For all the political differences between President Obama and Mitt Romney, it’s important to remember there is more in humanity that unites than divides.
Consider what author David Maraniss discovered that Obama and Romney have in common: Polygamy in their family trees.
Romney’s family history is better known, given the publicity surrounding his membership in the Mormon church.
But Maraniss, whose biography of Obama is due out in June, writes in The Washington Post that “the line of polygamists in Obama’s family can be traced back generations in western Kenya, where it was an accepted practice within the Luo (pronounced LOO-oh) tribe.”
His great-grandfather, Obama Opiyo, had five wives, including two who were sisters. His grandfather, Hussein Onyango, had at least four wives, one of whom, Akumu, gave birth to the president’s father, Barack Obama, before fleeing her abusive husband.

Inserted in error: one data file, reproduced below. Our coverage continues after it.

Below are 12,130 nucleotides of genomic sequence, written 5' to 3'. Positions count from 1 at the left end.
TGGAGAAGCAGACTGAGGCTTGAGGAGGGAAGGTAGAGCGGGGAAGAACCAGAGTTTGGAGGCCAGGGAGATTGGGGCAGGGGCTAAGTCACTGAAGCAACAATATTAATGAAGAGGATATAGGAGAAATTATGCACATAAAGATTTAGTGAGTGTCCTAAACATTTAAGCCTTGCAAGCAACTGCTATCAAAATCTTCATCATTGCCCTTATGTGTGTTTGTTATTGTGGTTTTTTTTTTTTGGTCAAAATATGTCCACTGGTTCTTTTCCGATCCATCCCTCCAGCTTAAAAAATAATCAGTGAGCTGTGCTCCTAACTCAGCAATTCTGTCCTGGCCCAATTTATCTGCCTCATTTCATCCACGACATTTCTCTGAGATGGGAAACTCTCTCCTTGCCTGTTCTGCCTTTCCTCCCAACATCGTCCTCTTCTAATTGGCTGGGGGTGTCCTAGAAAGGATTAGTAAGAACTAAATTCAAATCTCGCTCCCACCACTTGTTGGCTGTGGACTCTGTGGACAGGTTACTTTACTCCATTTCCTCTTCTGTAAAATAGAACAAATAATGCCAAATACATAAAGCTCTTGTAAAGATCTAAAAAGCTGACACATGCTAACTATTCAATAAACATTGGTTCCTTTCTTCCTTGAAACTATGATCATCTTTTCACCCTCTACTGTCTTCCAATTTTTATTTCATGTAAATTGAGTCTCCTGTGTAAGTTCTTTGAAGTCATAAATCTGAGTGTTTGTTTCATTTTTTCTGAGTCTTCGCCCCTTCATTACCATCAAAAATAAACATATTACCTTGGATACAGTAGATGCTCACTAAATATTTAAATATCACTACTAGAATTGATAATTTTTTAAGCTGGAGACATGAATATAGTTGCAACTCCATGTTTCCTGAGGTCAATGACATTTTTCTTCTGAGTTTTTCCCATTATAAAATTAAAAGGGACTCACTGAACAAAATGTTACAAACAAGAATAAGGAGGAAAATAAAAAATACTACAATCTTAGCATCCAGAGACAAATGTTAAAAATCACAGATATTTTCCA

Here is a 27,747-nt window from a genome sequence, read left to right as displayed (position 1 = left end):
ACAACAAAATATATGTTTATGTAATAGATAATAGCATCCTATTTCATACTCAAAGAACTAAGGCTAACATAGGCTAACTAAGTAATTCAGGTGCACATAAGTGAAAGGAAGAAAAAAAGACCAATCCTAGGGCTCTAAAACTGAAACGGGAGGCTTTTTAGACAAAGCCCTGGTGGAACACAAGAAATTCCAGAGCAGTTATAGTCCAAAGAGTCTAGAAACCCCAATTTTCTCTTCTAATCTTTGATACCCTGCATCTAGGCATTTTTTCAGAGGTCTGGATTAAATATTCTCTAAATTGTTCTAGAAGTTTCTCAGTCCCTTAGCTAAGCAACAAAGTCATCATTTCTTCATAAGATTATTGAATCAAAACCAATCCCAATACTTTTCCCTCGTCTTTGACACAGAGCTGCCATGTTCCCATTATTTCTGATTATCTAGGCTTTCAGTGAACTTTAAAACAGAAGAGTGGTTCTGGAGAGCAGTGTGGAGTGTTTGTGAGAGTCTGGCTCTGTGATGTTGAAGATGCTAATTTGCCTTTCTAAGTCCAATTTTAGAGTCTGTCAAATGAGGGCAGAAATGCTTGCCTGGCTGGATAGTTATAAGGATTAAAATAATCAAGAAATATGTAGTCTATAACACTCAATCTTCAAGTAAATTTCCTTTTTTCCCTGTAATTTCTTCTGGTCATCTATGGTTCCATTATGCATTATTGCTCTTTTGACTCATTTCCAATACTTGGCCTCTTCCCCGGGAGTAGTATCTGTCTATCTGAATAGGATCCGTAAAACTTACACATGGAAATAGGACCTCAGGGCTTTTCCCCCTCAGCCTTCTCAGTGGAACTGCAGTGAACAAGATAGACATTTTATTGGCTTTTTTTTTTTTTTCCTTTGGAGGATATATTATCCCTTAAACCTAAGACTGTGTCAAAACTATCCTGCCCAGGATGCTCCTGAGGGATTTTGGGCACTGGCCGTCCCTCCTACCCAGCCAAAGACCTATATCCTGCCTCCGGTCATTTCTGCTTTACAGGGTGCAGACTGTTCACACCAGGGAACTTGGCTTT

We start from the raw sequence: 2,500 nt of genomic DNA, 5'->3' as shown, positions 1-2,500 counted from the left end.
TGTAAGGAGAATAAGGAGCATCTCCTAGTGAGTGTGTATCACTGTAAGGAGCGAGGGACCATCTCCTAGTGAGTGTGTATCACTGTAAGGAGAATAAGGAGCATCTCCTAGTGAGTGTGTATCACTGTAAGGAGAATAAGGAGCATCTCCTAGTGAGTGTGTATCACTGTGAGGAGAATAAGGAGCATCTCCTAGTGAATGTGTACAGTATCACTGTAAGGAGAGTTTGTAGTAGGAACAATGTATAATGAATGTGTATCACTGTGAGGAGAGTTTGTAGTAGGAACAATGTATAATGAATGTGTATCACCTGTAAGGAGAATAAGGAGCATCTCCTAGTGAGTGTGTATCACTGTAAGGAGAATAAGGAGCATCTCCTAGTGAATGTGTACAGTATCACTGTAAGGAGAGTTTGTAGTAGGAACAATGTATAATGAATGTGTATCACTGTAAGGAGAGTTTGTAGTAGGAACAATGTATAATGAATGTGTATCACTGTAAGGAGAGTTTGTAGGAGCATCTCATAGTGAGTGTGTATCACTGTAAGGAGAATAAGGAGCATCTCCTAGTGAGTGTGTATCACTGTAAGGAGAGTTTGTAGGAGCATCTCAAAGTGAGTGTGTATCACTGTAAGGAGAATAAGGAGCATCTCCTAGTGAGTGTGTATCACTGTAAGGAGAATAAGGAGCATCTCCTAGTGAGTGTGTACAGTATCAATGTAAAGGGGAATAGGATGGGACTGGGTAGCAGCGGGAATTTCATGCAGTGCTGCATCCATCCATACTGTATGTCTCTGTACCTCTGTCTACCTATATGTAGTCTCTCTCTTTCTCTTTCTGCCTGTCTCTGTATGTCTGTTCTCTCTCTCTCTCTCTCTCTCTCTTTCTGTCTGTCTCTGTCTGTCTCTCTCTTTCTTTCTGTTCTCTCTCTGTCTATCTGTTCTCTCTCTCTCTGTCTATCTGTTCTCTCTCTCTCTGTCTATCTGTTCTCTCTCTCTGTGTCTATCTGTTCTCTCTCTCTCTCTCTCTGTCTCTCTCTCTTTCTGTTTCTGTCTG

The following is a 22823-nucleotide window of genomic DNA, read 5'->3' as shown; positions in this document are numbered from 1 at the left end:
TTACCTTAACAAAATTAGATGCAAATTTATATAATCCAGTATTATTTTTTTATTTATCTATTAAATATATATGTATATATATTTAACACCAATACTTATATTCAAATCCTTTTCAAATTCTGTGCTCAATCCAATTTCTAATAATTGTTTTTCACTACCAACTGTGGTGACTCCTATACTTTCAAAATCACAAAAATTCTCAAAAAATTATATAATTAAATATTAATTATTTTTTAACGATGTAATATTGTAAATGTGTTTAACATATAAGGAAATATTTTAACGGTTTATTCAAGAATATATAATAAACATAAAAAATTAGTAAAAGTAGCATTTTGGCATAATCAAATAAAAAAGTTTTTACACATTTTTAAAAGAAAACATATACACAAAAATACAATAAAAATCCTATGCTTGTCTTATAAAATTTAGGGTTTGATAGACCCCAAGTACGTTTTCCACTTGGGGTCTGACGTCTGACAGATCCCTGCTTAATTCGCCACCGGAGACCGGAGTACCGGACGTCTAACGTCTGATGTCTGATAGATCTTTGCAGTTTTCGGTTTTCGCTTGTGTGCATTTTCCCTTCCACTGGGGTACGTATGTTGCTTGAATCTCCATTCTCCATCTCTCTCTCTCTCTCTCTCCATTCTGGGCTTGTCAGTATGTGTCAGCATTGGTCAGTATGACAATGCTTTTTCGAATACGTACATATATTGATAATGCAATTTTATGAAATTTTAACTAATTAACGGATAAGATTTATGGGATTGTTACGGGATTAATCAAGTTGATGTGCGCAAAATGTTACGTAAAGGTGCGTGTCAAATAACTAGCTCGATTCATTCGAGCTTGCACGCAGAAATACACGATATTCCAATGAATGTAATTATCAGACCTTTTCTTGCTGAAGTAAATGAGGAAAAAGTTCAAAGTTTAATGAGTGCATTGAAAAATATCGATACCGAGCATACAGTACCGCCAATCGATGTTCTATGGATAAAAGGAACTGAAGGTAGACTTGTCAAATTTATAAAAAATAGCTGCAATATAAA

Obama Sr. was already married when he left Kenya to study at the University of Hawaii, where he married again. His American wife-to-be, Stanley Ann Dunham, was not yet 18 and unaware of his marital situation when she became pregnant with his namesake son in 1961.
Maraniss also traces Romney’s lineage:
His paternal great-grandfathers, Miles Park Romney and Helaman Pratt, were born in the United States but lived for decades in Mexico. Pratt was a Mormon missionary there; Miles Park Romney left Utah for Mexico with a tribe of polygamous Mormons after the practice was outlawed in the United States in 1890.
Pratt had five wives. Miles Park Romney had four, and 30 children, one of whom was Gaskell Romney. The polygamy stopped at Gaskell, who had a single wife and seven children. One of the children, George, was born in a Mormon colony in the state of Chihuahua, Mexico, although he was nonetheless a U.S. citizen. He was Mitt’s father.
Maraniss, a Pulitzer Prize winner, finds the Obama and Romney stories to be very American:
Although the candidates are noted for their innate caution, their family histories evoke a kind of exceptionalism that defines the United States — not in some gauzy and false way, but in the reality of a national fabric woven from exotic threads. Where to start? How about polygamy?